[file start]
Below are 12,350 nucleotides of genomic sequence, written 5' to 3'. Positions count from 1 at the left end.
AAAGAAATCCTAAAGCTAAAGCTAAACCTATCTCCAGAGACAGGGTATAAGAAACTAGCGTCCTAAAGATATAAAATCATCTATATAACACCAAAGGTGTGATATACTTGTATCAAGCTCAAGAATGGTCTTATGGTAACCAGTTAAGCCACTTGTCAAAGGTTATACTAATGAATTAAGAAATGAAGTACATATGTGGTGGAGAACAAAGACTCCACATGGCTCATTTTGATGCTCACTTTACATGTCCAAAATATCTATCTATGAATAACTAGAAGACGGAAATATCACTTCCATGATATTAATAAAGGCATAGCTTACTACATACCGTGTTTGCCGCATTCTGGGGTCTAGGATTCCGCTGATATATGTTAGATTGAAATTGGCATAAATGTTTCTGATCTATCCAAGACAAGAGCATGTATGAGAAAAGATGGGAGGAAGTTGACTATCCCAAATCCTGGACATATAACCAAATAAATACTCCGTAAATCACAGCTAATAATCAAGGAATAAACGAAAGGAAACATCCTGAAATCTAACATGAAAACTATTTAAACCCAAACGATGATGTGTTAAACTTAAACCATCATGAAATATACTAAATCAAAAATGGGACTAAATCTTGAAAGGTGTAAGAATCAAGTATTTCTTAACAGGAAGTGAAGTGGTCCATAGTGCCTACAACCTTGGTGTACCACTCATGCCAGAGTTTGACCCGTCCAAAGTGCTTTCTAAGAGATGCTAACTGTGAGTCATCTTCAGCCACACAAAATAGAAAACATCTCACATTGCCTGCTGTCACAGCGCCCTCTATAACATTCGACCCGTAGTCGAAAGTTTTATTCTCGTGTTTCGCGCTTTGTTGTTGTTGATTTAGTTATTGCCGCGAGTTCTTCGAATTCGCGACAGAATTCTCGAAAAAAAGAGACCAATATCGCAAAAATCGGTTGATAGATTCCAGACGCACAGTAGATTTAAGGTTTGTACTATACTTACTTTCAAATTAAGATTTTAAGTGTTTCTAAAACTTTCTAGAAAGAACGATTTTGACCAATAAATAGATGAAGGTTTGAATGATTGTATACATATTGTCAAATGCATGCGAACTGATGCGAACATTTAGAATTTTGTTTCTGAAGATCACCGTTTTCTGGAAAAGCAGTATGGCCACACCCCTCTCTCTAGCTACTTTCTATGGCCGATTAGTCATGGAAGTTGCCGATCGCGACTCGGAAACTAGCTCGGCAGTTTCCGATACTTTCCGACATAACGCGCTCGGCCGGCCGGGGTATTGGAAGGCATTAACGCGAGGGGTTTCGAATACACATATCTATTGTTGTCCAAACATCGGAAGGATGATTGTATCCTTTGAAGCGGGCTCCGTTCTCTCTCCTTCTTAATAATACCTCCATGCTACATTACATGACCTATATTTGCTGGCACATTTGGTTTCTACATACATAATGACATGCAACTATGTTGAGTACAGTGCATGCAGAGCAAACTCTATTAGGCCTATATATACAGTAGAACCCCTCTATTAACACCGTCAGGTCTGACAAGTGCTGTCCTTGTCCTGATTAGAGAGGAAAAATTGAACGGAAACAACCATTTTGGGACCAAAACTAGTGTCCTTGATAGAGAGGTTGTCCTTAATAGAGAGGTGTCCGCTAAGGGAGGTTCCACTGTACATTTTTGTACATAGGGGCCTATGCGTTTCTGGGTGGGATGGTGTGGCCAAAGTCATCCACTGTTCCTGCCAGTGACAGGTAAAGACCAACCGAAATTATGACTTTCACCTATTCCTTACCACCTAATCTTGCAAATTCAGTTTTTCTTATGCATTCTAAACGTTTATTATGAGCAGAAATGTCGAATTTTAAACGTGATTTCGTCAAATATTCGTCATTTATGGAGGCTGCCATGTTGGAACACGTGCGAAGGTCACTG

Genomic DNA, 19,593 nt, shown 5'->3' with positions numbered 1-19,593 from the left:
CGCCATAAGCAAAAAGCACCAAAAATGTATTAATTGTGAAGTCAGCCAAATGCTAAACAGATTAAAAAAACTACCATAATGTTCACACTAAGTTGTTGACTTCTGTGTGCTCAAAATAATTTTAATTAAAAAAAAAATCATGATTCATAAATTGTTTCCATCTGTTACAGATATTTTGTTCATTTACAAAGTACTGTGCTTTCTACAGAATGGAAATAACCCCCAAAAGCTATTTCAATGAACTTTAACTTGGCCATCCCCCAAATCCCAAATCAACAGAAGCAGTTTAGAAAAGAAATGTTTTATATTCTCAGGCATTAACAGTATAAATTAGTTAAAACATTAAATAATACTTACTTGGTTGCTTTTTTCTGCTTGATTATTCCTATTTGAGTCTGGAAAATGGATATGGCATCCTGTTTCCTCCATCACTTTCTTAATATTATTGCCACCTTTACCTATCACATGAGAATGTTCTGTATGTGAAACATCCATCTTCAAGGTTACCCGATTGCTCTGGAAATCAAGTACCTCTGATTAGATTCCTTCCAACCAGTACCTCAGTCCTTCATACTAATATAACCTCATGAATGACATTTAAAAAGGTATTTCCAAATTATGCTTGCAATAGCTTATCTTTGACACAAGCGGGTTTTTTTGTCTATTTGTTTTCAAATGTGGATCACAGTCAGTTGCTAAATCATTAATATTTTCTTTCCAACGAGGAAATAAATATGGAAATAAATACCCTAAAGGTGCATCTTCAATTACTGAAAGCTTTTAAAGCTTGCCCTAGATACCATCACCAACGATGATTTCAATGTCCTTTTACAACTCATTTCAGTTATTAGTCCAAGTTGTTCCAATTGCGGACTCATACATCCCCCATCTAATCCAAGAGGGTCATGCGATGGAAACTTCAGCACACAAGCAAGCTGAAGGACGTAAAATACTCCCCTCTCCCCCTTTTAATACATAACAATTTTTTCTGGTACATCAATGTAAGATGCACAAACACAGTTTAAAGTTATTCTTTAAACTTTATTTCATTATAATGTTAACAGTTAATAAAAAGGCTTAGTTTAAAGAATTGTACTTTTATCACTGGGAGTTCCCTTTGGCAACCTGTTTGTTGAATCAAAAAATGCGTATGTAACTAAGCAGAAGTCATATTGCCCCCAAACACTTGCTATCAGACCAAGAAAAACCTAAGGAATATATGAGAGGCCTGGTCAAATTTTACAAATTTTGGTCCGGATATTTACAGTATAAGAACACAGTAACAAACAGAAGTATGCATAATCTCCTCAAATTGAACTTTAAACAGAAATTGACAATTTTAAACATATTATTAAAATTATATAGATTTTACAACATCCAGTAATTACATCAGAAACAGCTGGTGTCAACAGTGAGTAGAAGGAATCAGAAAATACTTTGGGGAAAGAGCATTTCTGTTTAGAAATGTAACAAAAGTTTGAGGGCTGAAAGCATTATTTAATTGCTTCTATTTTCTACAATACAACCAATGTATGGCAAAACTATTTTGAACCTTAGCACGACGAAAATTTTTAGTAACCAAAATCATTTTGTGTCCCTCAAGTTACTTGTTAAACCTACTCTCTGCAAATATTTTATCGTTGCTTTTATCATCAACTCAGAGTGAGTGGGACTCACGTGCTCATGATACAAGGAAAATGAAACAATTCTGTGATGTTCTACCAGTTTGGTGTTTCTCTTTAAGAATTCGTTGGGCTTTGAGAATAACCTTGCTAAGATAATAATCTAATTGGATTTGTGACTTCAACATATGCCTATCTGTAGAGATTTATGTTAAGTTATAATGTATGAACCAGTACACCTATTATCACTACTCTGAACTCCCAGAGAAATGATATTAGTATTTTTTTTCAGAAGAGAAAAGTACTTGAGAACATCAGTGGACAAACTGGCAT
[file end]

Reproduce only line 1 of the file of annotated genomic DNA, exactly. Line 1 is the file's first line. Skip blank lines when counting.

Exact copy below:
Below are 12,350 nucleotides of genomic sequence, written 5' to 3'. Positions count from 1 at the left end.